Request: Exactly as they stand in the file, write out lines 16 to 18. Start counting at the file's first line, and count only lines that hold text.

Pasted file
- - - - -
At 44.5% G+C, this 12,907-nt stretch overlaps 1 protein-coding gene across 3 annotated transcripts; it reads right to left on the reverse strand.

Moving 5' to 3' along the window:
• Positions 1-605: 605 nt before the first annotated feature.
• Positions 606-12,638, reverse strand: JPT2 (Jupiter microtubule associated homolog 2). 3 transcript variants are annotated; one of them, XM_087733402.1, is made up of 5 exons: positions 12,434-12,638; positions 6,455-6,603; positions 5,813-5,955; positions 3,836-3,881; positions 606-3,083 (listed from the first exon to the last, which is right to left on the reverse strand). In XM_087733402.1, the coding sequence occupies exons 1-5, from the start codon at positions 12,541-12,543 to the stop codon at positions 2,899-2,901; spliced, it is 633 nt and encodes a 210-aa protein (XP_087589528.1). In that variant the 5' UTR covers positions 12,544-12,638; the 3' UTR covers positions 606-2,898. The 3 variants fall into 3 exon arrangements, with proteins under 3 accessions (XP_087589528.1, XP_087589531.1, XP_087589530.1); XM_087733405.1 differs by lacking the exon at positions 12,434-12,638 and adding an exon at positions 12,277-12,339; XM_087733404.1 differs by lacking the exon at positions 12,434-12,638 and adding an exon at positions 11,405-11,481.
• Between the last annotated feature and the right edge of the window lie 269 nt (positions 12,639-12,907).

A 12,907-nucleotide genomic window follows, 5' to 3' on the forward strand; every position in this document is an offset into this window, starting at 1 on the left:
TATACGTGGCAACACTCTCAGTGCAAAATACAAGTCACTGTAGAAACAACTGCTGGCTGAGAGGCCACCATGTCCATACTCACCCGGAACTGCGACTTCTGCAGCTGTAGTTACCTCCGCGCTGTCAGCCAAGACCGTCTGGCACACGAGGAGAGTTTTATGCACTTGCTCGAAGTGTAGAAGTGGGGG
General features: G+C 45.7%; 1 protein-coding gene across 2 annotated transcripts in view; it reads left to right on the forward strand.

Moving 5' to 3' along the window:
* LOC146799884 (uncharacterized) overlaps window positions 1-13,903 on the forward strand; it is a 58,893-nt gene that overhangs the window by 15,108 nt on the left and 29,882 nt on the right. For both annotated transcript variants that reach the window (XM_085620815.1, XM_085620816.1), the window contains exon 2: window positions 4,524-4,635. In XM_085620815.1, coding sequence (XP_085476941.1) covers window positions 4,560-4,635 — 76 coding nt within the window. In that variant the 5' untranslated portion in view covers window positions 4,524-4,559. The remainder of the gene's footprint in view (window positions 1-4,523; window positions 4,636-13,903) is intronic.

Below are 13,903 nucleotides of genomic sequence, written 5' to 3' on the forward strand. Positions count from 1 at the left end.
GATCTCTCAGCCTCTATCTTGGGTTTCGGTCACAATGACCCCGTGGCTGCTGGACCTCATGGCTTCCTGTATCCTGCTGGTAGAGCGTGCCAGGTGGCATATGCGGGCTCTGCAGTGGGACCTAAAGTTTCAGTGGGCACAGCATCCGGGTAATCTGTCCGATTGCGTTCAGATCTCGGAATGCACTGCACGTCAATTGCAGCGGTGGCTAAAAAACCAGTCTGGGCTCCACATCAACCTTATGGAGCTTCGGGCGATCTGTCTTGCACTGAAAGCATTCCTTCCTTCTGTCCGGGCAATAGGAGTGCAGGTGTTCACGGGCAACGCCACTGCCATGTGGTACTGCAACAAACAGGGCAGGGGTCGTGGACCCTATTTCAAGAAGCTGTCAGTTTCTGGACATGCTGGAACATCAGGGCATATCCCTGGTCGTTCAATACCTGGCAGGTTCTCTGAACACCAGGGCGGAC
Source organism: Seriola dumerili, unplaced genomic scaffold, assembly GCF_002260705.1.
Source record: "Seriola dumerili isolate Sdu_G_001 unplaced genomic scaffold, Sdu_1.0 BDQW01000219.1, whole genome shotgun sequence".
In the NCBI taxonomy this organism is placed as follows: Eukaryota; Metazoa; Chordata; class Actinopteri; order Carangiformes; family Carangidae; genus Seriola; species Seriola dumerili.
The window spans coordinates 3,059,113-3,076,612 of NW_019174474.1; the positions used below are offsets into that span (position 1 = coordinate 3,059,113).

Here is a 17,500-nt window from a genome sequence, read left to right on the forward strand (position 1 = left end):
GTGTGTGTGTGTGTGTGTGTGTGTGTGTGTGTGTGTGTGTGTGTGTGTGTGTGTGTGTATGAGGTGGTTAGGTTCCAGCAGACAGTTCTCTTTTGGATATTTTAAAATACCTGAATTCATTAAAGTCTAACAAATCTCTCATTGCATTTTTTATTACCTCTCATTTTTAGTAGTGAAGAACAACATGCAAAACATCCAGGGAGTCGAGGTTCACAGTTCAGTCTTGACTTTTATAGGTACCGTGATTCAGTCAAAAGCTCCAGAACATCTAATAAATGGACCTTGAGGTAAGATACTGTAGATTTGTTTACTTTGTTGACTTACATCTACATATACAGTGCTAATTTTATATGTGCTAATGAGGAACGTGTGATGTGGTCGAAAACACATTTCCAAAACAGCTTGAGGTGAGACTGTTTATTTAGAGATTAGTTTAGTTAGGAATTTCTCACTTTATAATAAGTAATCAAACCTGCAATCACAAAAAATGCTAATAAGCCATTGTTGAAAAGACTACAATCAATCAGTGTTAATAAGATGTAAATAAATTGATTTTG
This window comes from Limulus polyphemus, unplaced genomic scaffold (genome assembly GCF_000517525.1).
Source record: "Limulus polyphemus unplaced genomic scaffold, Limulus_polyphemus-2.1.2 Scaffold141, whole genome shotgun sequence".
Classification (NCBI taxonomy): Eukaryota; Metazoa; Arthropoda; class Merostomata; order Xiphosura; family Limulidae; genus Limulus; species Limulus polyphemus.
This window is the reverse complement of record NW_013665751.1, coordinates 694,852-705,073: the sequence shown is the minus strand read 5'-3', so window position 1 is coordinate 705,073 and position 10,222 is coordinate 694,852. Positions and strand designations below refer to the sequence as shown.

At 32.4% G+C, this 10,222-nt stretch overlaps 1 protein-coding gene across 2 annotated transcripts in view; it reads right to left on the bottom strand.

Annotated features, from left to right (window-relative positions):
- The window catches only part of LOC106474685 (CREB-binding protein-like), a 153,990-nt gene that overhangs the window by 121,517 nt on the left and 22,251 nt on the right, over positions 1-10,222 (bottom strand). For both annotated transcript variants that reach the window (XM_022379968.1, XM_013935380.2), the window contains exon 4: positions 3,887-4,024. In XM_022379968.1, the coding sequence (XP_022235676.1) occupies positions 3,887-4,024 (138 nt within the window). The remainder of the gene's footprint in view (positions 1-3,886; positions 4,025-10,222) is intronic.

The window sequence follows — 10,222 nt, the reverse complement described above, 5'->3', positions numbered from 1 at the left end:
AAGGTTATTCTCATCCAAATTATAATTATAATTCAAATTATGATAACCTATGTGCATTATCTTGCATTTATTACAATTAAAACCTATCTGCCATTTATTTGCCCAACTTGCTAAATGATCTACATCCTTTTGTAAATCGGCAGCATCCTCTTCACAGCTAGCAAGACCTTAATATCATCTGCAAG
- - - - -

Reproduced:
The window spans coordinates 3,059,113-3,076,612 of NW_019174474.1; the positions used below are offsets into that span (position 1 = coordinate 3,059,113).

Here is a 17,500-nt window from a genome sequence, read left to right on the forward strand (position 1 = left end):
GTGTGTGTGTGTGTGTGTGTGTGTGTGTGTGTGTGTGTGTGTGTGTGTGTGTGTGTGTATGAGGTGGTTAGGTTCCAGCAGACAGTTCTCTTTTGGATATTTTAAAATACCTGAATTCATTAAAGTCTAACAAATCTCTCATTGCATTTTTTATTACCTCTCATTTTTAGTAGTGAAGAACAACATGCAAAACATCCAGGGAGTCGAGGTTCACAGTTCAGTCTTGACTTTTATAGGTACCGTGATTCAGTCAAAAGCTCCAGAACATCTAATAAATGGACCTTGAGGTAAGATACTGTAGATTTGTTTACTTTGTTGACTTACATCTACATATACAGTGCTAATTTTATATGTGCTAATGAGGAACGTGTGATGTGGTCGAAAACACATTTCCAAAACAGCTTGAGGTGAGACTGTTTATTTAGAGATTAGTTTAGTTAGGAATTTCTCACTTTATAATAAGTAATCAAACCTGCAATCACAAAAAATGCTAATAAGCCATTGTTGAAAAGACTACAATCAATCAGTGTTAATAAGATGTAAATAAATTGATTTTG